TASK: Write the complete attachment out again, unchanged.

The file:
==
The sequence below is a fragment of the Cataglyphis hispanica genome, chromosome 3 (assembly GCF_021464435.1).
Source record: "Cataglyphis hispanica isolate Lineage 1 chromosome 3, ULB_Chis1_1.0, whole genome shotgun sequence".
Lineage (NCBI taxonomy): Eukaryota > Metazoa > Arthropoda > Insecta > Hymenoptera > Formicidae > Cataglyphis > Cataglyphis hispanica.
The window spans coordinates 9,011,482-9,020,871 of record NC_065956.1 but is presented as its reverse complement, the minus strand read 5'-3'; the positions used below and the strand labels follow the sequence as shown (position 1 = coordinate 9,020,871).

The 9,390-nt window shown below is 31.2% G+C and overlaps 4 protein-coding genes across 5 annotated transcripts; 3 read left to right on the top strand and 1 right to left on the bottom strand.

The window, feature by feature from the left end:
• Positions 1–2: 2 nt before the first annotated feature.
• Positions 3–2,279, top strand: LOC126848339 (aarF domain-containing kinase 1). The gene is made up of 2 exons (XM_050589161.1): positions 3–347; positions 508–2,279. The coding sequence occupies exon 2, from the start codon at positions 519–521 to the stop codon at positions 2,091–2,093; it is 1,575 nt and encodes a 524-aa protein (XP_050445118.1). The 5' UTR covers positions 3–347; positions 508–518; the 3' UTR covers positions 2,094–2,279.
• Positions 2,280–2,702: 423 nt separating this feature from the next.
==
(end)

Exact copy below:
The sequence below is a fragment of the Cataglyphis hispanica genome, chromosome 3 (assembly GCF_021464435.1).
Source record: "Cataglyphis hispanica isolate Lineage 1 chromosome 3, ULB_Chis1_1.0, whole genome shotgun sequence".
Lineage (NCBI taxonomy): Eukaryota > Metazoa > Arthropoda > Insecta > Hymenoptera > Formicidae > Cataglyphis > Cataglyphis hispanica.
The window spans coordinates 9,011,482-9,020,871 of record NC_065956.1 but is presented as its reverse complement, the minus strand read 5'-3'; the positions used below and the strand labels follow the sequence as shown (position 1 = coordinate 9,020,871).

The 9,390-nt window shown below is 31.2% G+C and overlaps 4 protein-coding genes across 5 annotated transcripts; 3 read left to right on the top strand and 1 right to left on the bottom strand.

The window, feature by feature from the left end:
• Positions 1–2: 2 nt before the first annotated feature.
• Positions 3–2,279, top strand: LOC126848339 (aarF domain-containing kinase 1). The gene is made up of 2 exons (XM_050589161.1): positions 3–347; positions 508–2,279. The coding sequence occupies exon 2, from the start codon at positions 519–521 to the stop codon at positions 2,091–2,093; it is 1,575 nt and encodes a 524-aa protein (XP_050445118.1). The 5' UTR covers positions 3–347; positions 508–518; the 3' UTR covers positions 2,094–2,279.
• Positions 2,280–2,702: 423 nt separating this feature from the next.